1-1. Terms & Associations
The terms in blue below are often associated with or symbolize specific qualities and attributes in traditional Korean culture. If it is an object and you are not familiar with it, search for some images on the Internet first. Then follow the links for each to learn more about it. They will help enhance your appreciation of the story you are about to read, as well as the other stories in this book!
1) 황소 Ox
Back in the old days when Korea was an agricultural society, oxen were an important part of the livelihood as they were used to plow the field. In the story of KongJwi And PatJwi, an ox comes to help KongJwi who was ordered to plow the field by her stepmother.
There are idiomatic expressions in which an ox is used to represent strong physical strength as well as hard and honest work, sometimes to the extent of being tactless. It is also associated with being simple and naïve, and even honest to a fault. Look at the images of oxen by following the links below. You will see that they evoke emotions that are different from cattle tended by cowboys and the bullfights of the West:
2) 선녀 Celestial maiden; Fairy
A ‘Korean-English dictionary definition’ of the term 선녀 is a ‘fairy.’ However, the images Koreans associate with ‘선녀’ are quite different from the images you may conjure up in your head with the word ‘fairy.’ Click on the links below to get a glimpse of what Koreans would associate with the term 선녀. You will see three pictures, each of which is depicting a scene from a famous folktale:
- A scene from KongJwi And PatJwi Click
- A scene from The Fairy and The Woodcutter Click
- A scene from The Story of ShimCheong Click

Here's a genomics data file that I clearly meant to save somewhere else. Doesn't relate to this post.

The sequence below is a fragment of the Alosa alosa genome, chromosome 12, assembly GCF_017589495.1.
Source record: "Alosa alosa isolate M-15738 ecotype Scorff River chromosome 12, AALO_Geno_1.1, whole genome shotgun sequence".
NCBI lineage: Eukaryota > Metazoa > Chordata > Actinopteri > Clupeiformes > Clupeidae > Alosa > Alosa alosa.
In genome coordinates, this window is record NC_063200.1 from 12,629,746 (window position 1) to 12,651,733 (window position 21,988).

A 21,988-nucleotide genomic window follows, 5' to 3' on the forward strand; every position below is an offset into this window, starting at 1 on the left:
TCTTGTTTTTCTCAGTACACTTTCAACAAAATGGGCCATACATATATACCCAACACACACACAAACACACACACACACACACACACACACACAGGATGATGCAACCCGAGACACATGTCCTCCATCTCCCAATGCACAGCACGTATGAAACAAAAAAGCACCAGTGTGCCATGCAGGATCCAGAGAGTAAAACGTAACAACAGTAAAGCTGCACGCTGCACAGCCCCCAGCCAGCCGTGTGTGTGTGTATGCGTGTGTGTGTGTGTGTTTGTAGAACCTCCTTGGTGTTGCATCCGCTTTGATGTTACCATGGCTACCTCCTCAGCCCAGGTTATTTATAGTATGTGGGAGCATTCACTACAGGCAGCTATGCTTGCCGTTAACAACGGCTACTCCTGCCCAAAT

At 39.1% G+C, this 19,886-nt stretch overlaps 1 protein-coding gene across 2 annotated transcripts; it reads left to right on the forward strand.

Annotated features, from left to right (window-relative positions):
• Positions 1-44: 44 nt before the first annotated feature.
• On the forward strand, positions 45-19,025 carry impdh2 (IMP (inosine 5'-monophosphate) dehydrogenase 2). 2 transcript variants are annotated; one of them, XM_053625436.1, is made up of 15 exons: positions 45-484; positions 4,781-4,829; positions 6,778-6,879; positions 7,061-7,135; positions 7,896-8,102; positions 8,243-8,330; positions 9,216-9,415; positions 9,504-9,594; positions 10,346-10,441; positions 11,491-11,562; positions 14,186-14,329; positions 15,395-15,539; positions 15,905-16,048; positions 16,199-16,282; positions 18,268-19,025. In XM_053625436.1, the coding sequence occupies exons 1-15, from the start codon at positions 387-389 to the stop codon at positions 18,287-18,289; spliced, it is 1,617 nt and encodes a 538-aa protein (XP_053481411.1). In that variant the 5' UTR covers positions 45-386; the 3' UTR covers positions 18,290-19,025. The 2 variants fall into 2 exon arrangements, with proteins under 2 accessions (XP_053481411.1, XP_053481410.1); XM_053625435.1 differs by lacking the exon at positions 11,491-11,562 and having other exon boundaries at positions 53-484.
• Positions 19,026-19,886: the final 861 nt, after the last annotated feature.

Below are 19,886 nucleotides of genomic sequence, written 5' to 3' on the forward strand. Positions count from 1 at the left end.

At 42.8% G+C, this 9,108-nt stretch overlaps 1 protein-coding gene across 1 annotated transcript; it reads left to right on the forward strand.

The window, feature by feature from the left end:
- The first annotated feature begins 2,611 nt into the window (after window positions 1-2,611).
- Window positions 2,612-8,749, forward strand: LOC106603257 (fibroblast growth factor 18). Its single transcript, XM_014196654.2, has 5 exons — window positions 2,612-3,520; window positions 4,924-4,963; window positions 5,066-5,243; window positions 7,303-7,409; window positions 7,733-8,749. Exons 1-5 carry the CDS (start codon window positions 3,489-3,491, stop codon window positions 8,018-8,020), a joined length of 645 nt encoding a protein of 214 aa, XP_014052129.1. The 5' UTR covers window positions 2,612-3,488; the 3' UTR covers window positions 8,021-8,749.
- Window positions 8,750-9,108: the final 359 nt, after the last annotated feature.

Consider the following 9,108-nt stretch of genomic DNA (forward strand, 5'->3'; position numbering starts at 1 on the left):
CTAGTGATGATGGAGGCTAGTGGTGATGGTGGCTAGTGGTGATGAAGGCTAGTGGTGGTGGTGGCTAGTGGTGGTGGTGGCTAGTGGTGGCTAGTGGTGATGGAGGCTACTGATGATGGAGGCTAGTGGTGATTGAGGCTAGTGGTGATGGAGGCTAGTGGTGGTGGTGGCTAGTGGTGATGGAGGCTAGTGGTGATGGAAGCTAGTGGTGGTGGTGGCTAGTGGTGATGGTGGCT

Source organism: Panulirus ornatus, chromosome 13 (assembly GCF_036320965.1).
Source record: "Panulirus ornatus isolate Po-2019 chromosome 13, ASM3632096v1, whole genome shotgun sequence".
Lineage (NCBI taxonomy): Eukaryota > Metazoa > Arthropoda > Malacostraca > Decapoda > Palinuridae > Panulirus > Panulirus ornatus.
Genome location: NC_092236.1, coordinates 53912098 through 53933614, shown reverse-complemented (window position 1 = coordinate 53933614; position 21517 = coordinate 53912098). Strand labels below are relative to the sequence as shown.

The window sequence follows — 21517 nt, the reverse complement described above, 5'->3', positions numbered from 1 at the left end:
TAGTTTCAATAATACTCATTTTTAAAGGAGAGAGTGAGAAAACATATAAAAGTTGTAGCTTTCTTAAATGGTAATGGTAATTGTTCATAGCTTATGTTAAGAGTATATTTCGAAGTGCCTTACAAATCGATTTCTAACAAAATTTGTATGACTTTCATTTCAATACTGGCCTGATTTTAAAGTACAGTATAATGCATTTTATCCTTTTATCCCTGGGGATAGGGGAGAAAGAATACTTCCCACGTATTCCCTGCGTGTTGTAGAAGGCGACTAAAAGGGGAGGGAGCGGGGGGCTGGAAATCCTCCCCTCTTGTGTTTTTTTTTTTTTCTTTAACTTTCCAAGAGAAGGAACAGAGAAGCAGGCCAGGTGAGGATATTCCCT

선녀 is associated with awestruck beauty. In most picture book folktales, 선녀 is depicted wearing a celestial robe with wide sleeves that allows them to descend to the human world and ascend back to their land. Two circular braids are another notable feature of 선녀, as you can see in the images from the links above. The world they live in is called 선경, a mysterious and supernatural place where 신선, the hermit with mysterious power, resides. The celestial beings, 선녀 and 신선, transcend the limitations of humans. Several famous folktales have them at the center of the plot, such as 선녀와 나뭇군 The Fairy and The Woodcutter and 금도끼 은도끼 The Gold Ax and The Silver Ax. In some other folktales, they appear to rescue the main character when s/he is in desperate need of help, as in the story you are about to read, 콩쥐와 팥쥐.
3) 계모 Stepmother
There are several words for ‘stepmother’ in Korean: 계모, 의붓어머니, 의모, and 새어머니 (which literally means ‘new mother’). Among the four terms, 계모 in particular is often associated with negative connotations. In Korean culture, there used to be some prejudice toward the relationship between the stepmother and the stepchildren, and it was often perceived to be uncomfortable or in conflict. The stepmothers in two very well-known folktales are portrayed as mean-spirited, ill-intentioned, and cruel. One is the story introduced in this chapter, 콩쥐와 팥쥐 KongJwi And PatJwi, and the other is 장화홍련 Janghwa-Hongryeon (a.k.a Janghwa and Hongryeon).
*장화홍련 Janghwa-Hongryeon is famous not only as a folktale, but also for the title of an award-winning horror movie which was based in part on the folktale. The movie with the English title A Tale of Two Sisters (2003) earned acclaim from critics in the West and the success resulted in a remake of the movie in America, ‘The Uninvited’ (2009).